Issues in the Future of Anabaptist-Mennonite Scholarship

Jeremy Bergen and Phil Enns

The Conrad Grebel Review 21, no. 2 (Spring 2003)


Convening a gathering of Mennonite graduate students in religion has been a good intention for some time. Given that Toronto was to host the 2002 annual meetings of the American Academy of Religion and the Society of Biblical Literature, the Toronto Mennonite Theological Centre (TMTC), under the leadership of former director and current student affairs advisor Lydia Neufeld Harder, seized the opportunity to hold a conference on November 21-22, just prior to this larger event. The conference drew a relatively diverse group of 28 students (18 men, 10 women; 12 currently from the US, 16 from Canada) in fields such as theology, ethics, religious studies, New Testament, Old Testament, philosophy, history, and pastoral studies.

The aim of the conference was to provide an opportunity for future scholars to offer, before their peers, papers and presentations that contribute to Anabaptist-Mennonite scholarship. The reality is that Mennonite doctoral students study in secular or ecumenical settings, or in both, and even if they understand this scholarship to be in service of the church, they rarely get a chance to test work with colleagues of a similar faith heritage. The theme, “Issues in the Future of Anabaptist-Mennonite Scholarship,” was broad enough to encompass the issues with which participants were already working, yet it pushed the presenters to consider the differences in method and substance that Mennonite particularity makes.

Beyond the benefits to participants of getting to know future colleagues and engaging in substantive conversation, the conference was an occasion for the wider church to indicate support of its future teachers and theological leaders. Grants from Mennonite Foundation of Canada, Mennonite Education Agency (USA), and the Good Foundation of Waterloo, Ontario covered meeting and travel expenses. Deans from several Anabaptist-related institutions met with the group, and discussed college and seminary teaching trends and the qualities they look for in faculty members. Yet, given that younger scholars in various ways straddle the worlds of church, academy, and secular society, finding the balance of critical distance, faithful engagement, and institutional location remains an open question.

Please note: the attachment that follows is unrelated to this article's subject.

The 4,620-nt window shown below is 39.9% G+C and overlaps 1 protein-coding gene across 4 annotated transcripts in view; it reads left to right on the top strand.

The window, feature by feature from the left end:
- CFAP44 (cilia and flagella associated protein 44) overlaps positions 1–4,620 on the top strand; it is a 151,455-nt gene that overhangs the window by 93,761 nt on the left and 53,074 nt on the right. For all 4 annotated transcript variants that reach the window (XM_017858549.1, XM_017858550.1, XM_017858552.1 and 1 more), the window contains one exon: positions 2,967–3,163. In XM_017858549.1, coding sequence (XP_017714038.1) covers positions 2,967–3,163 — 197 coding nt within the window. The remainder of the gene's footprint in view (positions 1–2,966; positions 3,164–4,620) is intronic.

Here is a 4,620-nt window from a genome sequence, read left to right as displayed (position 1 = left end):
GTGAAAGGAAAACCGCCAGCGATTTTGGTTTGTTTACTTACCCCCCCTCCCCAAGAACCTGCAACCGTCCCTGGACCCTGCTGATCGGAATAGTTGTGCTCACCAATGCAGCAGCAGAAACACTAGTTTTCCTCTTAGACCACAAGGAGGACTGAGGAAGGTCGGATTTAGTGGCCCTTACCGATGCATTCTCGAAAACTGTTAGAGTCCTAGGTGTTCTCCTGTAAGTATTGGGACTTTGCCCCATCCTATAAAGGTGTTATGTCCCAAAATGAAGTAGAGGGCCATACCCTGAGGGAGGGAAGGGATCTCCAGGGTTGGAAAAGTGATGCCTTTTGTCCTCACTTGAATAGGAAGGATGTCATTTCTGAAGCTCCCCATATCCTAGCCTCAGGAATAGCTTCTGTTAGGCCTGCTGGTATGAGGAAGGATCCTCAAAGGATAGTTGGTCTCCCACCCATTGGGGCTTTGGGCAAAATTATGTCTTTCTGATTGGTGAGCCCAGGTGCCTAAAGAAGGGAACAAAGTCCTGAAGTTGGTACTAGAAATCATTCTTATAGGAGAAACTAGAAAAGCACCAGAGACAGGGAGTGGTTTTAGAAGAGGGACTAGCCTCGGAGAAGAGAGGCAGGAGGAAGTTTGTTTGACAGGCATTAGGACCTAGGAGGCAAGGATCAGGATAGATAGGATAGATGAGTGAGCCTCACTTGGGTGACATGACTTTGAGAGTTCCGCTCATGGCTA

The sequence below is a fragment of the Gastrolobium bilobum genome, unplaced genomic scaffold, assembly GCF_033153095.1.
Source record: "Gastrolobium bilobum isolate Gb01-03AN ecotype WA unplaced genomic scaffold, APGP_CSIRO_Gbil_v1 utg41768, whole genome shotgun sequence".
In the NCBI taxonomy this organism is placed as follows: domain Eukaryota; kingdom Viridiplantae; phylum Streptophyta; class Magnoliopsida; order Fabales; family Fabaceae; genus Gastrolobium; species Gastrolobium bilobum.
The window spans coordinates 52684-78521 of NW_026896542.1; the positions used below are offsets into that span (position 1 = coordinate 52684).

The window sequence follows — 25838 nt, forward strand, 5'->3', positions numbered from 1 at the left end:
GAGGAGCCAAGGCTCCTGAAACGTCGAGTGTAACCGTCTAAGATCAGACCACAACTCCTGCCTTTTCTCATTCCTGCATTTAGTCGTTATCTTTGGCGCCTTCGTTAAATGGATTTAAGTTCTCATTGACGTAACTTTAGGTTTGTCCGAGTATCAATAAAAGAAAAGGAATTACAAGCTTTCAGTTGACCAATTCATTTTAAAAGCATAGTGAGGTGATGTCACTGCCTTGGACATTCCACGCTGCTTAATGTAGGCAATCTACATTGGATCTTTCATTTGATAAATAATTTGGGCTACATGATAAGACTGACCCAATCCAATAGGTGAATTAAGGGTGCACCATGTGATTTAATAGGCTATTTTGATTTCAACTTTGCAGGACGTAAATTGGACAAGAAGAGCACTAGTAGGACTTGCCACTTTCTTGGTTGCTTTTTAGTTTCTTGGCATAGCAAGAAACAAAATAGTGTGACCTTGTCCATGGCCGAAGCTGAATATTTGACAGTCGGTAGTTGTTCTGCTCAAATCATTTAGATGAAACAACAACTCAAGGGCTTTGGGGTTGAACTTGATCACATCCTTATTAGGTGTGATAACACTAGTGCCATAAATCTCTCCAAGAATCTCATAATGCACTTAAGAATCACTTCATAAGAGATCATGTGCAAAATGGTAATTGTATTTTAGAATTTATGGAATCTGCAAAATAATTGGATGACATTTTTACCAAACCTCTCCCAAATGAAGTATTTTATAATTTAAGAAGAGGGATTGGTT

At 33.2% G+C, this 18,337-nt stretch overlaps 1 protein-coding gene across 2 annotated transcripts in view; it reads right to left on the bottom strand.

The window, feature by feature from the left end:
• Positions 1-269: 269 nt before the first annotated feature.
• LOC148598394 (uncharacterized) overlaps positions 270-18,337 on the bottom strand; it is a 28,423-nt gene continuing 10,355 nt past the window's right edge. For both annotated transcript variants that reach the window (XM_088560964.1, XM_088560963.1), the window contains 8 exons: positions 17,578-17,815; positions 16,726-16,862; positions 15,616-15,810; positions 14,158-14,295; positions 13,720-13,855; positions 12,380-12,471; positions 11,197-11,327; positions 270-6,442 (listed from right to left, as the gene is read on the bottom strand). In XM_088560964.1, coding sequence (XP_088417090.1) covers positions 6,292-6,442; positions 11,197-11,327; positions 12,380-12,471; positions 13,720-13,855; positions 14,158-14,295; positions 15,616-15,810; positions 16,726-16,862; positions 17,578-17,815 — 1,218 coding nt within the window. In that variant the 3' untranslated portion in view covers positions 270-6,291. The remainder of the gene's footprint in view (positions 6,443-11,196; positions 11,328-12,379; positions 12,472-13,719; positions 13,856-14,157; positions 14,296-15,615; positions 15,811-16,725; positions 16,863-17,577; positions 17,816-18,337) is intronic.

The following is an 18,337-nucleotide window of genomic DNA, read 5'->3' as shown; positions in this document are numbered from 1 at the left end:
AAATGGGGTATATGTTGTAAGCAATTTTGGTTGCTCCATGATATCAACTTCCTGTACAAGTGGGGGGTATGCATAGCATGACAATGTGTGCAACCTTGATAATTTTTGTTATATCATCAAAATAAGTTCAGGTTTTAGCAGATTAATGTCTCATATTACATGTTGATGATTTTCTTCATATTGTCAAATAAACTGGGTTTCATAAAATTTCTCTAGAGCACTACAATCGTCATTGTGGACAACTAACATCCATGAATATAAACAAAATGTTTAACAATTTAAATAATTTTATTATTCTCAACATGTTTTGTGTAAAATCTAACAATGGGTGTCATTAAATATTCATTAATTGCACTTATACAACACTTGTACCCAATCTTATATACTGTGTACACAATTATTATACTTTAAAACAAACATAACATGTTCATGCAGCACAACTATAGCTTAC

If the papers given at the conference are evidence of how younger scholars are balancing church, academy, and society, the future looks promising. In terms of church, there was a healthy balance between critically analyzing of the history of Mennonites, understanding current practices, and suggesting paths Mennonites might benefit from in future. Of note here were the suggestions that Mennonites might benefit by “borrowing” from the Reformed and Catholic traditions.

With regard to the academic dimension, the papers reflected a certain ambivalence. A sub-theme of the conference, introduced by one of the presenters, was the Mennonite reliance on the work of John Howard Yoder. While the papers reflected an impressive range of methods found in academia today, the regular references to Yoder suggested a narrowness of perspective that limits the richness of the Mennonite tradition. Yet, the variety of methods of study — including community studies, performance theory, and analytic philosophy — combined with students’ self-identification as Mennonite, suggests that the boundaries of Mennonite scholarship are quite broad. Perhaps, in the future, Mennonite scholars will no longer need to think of fellow Mennonites as their primary audience.

Along with church and academy, the papers reflected an interest in
engaging the larger society. On the issue of pacifism, there was a critical historical analysis of the relationship between Mennonites and the Nazis, as well as a contemporary consideration of the relationship between pacifism and involvement in the state. On the issue of culture, there was a study of gender identity among Mennonite women in the 1920s and 30s and another on how Mennonites might perform their faith on the world’s stage. This suggests that Mennonite scholarship in the future will continue to struggle in connecting faith with the world.

Response to the conference was overwhelmingly positive. It was an
ideal opportunity for young scholars, sharing the same faith background, to get to know each other better through both formal presentations and informal discussion. Due to this response and the encouragement of the participants, we are already planning the next conference with the hope that these events, held on a regular basis, will serve to encourage both the church and Mennonite scholarship.

Jeremy Bergen, Toronto School of Theology
Phil Enns, Toronto School of Theology